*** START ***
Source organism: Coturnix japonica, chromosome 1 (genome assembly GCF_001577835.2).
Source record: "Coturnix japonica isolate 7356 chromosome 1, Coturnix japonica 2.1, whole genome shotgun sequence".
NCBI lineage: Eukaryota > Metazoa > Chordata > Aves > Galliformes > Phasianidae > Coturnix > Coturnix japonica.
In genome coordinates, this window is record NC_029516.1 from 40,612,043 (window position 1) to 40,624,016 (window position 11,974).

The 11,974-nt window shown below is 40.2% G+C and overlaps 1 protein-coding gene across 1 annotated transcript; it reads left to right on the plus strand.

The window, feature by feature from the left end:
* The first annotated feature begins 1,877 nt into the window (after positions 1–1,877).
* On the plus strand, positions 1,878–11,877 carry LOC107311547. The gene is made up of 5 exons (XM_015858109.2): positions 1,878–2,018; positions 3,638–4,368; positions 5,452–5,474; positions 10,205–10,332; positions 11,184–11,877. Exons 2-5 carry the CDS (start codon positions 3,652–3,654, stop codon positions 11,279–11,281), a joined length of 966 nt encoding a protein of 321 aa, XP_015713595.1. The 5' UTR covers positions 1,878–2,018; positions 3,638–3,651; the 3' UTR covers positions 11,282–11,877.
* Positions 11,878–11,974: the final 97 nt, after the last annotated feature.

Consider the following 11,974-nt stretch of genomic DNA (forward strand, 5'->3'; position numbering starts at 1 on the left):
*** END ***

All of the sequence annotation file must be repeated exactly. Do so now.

Source organism: Coturnix japonica, chromosome 1 (genome assembly GCF_001577835.2).
Source record: "Coturnix japonica isolate 7356 chromosome 1, Coturnix japonica 2.1, whole genome shotgun sequence".
NCBI lineage: Eukaryota > Metazoa > Chordata > Aves > Galliformes > Phasianidae > Coturnix > Coturnix japonica.
In genome coordinates, this window is record NC_029516.1 from 40,612,043 (window position 1) to 40,624,016 (window position 11,974).

The 11,974-nt window shown below is 40.2% G+C and overlaps 1 protein-coding gene across 1 annotated transcript; it reads left to right on the plus strand.

The window, feature by feature from the left end:
* The first annotated feature begins 1,877 nt into the window (after positions 1–1,877).
* On the plus strand, positions 1,878–11,877 carry LOC107311547. The gene is made up of 5 exons (XM_015858109.2): positions 1,878–2,018; positions 3,638–4,368; positions 5,452–5,474; positions 10,205–10,332; positions 11,184–11,877. Exons 2-5 carry the CDS (start codon positions 3,652–3,654, stop codon positions 11,279–11,281), a joined length of 966 nt encoding a protein of 321 aa, XP_015713595.1. The 5' UTR covers positions 1,878–2,018; positions 3,638–3,651; the 3' UTR covers positions 11,282–11,877.
* Positions 11,878–11,974: the final 97 nt, after the last annotated feature.

Consider the following 11,974-nt stretch of genomic DNA (forward strand, 5'->3'; position numbering starts at 1 on the left):